Rosenthal, Albert J.
elections? Michigan law review, -v. 67,
- Nove. 1968:
K13.135, v. 67
Questions the desirability of direct popular election on
grounds that the alleged urban-minority orientation of the
electoral college system would be lost. Suggests instead
abolition or alteration of contingent election provisions
and speculates that judicial action could remove the
possibility of faithless electors.
Rooting for the electoral college. New leader, v. 51,
Oct. 21, 1968: 14-18.
HXl.N37, v. 51The author reviews the perceived failings of the electoral
college and various proposals for reform, concluding "It is far
from clear that-the dangers in the present system outweigh the
need for fully preserving the influences that might contribute
to the quickest possible amelioration of urban and Negro
Some doubts concerning the proposals to elect the President
by direct popular vote. Villanova law review, v. 14, fall 1968:
K26.156, v. 14
Comments favorably on findings of John F. Banzhaf I11 (supra).
Asserts that populous State voter bias of the electoral college
system is justifiable as it provides black voters with a desirable
influence in choice of Presidential candidates and major political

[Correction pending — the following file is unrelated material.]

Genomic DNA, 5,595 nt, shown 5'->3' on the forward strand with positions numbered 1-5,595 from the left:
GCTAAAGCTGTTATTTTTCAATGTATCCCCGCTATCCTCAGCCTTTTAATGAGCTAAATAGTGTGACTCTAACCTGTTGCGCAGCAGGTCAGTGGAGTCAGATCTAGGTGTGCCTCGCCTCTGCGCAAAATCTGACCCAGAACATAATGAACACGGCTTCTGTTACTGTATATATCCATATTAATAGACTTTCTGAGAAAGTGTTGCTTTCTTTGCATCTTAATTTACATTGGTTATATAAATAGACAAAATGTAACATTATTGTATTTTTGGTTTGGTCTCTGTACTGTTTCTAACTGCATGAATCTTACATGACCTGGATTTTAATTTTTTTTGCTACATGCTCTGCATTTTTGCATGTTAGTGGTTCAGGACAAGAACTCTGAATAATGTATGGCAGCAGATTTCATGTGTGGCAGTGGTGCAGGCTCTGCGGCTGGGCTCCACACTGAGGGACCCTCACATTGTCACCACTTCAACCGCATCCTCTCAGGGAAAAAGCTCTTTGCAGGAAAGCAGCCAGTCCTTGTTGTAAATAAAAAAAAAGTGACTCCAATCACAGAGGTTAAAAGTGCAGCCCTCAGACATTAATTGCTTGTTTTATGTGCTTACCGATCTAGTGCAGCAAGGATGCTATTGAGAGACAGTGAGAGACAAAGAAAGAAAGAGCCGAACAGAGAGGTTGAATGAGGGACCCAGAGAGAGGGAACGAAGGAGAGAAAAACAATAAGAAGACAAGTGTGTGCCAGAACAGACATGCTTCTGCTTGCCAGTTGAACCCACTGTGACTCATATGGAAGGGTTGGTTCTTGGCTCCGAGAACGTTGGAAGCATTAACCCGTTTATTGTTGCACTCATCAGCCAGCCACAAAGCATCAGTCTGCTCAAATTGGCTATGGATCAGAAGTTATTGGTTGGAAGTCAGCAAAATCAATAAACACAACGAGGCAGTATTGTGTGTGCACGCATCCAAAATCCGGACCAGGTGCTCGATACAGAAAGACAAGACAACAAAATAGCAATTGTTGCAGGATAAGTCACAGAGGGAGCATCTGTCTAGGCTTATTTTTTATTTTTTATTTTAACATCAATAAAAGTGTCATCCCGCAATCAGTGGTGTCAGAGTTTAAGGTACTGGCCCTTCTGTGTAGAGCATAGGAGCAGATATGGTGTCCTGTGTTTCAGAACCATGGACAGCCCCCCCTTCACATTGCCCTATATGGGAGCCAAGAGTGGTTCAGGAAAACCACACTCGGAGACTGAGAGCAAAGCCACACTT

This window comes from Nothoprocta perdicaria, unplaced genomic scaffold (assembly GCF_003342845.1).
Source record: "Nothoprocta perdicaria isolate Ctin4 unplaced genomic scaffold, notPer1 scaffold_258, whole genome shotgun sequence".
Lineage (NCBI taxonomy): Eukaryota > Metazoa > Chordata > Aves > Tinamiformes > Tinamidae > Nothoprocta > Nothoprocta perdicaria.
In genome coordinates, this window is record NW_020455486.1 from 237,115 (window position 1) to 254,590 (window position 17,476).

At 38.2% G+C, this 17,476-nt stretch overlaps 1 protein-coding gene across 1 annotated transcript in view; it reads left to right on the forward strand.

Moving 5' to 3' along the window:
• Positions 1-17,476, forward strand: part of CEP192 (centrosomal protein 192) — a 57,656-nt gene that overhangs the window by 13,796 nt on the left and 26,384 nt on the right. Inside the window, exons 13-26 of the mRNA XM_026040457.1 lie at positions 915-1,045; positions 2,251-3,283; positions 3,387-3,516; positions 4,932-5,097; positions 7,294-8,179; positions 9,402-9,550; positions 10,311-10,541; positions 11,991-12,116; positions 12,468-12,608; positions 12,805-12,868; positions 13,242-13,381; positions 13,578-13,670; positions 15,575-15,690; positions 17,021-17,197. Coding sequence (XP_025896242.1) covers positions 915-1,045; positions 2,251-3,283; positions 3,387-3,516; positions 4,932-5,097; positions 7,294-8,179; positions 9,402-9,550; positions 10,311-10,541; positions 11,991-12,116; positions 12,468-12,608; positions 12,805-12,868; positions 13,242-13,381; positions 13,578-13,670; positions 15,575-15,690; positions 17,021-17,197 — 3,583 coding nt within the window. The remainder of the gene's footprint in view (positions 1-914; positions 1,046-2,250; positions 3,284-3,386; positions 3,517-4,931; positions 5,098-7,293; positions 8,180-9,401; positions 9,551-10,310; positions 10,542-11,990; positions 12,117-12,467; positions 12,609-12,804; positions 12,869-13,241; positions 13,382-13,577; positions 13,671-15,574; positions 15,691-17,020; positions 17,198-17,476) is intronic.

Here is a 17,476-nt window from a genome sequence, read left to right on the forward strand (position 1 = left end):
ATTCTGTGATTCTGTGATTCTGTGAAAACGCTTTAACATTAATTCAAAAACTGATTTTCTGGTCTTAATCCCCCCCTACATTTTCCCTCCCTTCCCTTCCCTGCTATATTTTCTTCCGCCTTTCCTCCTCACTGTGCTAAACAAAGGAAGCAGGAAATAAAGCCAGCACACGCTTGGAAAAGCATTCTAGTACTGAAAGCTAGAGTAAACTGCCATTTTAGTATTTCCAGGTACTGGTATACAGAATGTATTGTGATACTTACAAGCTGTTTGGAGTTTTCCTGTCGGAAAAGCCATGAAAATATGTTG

party policies. Points out that electoral college bias is balanced
by small State biases inherent in the composition of the Senate
and the constitutional amendment ratification procedure.
Rovere, Richard H.
Letter from Washington. New Yorker, v. 45,
- Oct. 4, 1969: 125-132.
AP2.N6763, v . 45
Cmmentary on 1969 House passage of a direct popular
election amendment, its likelihood of passage by the Senate,
and the possible effect the amendment would have on political
affairs if adopted.
Selden, Harry Louis.
The electoral colle'ge: does it always choose .
the best man? .American heritage, v. 13, Oct. ,1962: 12-19,
E171bA43, V. 13
A review of the origin and evolution of the electoral
- college, with emphasis on misfires of 1800, 1824, 1876 and 1888.
The power index and the electoral college: a
Sickels, Robert J.
challenge to Banzhaf's analysis.
ilian nova law review, v. 14,
fall 1968: 92-96.
K26.156, v. 14
The author faults the methods by which John F. Banzhaf 111
(supra) reached a ~onclusionthat the electoral college system
favors populous States, claiming that his mathematical model's
"view of the electoral process is distorted."
The Lodge-Gossett resolution: a critical analysis.
Silva, Ruth C.
American political science review, v. 44, Mar. 1950: 86-99.
JAl.A6, v. 44
Criticizes the Lodge-Gossett (proportional) plan. The
author, analyzing regional voting patterns then prevailing,
concludes that proportional allocation of electoral votes
would disadvantage Republican candidates; she also takes
issue with the plan's proposed abolition of the office of
elector and its stipulation that 40% of electoral vote would
be sufficient to elect a President in a multiple candidate
Rsform0of the electoral system. Review-of politics, v. 14, July 1952: 394407.
3Al.R4, v. 14
The author maintains that under then-prevailing conditions,
the proportional plan would aid Democrats, the district plan
would aid neither party but "would make presidential elections
closer contests by enlarging the electoral vote of the defeated